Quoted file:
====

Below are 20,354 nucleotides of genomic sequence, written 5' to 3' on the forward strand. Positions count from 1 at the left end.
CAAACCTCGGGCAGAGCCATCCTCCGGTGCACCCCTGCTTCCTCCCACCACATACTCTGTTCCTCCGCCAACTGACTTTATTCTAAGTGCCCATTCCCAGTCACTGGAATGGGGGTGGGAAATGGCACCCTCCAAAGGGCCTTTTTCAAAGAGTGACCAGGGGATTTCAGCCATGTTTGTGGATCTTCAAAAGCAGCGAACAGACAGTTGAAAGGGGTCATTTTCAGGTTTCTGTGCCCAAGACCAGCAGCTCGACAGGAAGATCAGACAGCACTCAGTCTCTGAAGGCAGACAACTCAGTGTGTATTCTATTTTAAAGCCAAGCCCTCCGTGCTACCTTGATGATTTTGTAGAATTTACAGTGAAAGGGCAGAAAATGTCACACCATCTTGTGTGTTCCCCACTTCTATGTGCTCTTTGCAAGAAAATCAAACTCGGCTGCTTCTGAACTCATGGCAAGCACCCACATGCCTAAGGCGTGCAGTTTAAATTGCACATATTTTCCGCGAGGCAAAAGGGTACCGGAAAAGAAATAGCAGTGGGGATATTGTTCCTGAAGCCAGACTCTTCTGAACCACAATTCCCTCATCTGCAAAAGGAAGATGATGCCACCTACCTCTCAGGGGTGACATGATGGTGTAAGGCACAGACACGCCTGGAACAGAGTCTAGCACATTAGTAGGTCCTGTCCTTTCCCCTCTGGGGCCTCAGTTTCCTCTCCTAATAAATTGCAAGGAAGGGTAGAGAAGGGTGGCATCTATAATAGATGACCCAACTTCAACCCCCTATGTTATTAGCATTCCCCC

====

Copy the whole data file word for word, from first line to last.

Below are 20,354 nucleotides of genomic sequence, written 5' to 3' on the forward strand. Positions count from 1 at the left end.
CAAACCTCGGGCAGAGCCATCCTCCGGTGCACCCCTGCTTCCTCCCACCACATACTCTGTTCCTCCGCCAACTGACTTTATTCTAAGTGCCCATTCCCAGTCACTGGAATGGGGGTGGGAAATGGCACCCTCCAAAGGGCCTTTTTCAAAGAGTGACCAGGGGATTTCAGCCATGTTTGTGGATCTTCAAAAGCAGCGAACAGACAGTTGAAAGGGGTCATTTTCAGGTTTCTGTGCCCAAGACCAGCAGCTCGACAGGAAGATCAGACAGCACTCAGTCTCTGAAGGCAGACAACTCAGTGTGTATTCTATTTTAAAGCCAAGCCCTCCGTGCTACCTTGATGATTTTGTAGAATTTACAGTGAAAGGGCAGAAAATGTCACACCATCTTGTGTGTTCCCCACTTCTATGTGCTCTTTGCAAGAAAATCAAACTCGGCTGCTTCTGAACTCATGGCAAGCACCCACATGCCTAAGGCGTGCAGTTTAAATTGCACATATTTTCCGCGAGGCAAAAGGGTACCGGAAAAGAAATAGCAGTGGGGATATTGTTCCTGAAGCCAGACTCTTCTGAACCACAATTCCCTCATCTGCAAAAGGAAGATGATGCCACCTACCTCTCAGGGGTGACATGATGGTGTAAGGCACAGACACGCCTGGAACAGAGTCTAGCACATTAGTAGGTCCTGTCCTTTCCCCTCTGGGGCCTCAGTTTCCTCTCCTAATAAATTGCAAGGAAGGGTAGAGAAGGGTGGCATCTATAATAGATGACCCAACTTCAACCCCCTATGTTATTAGCATTCCCCC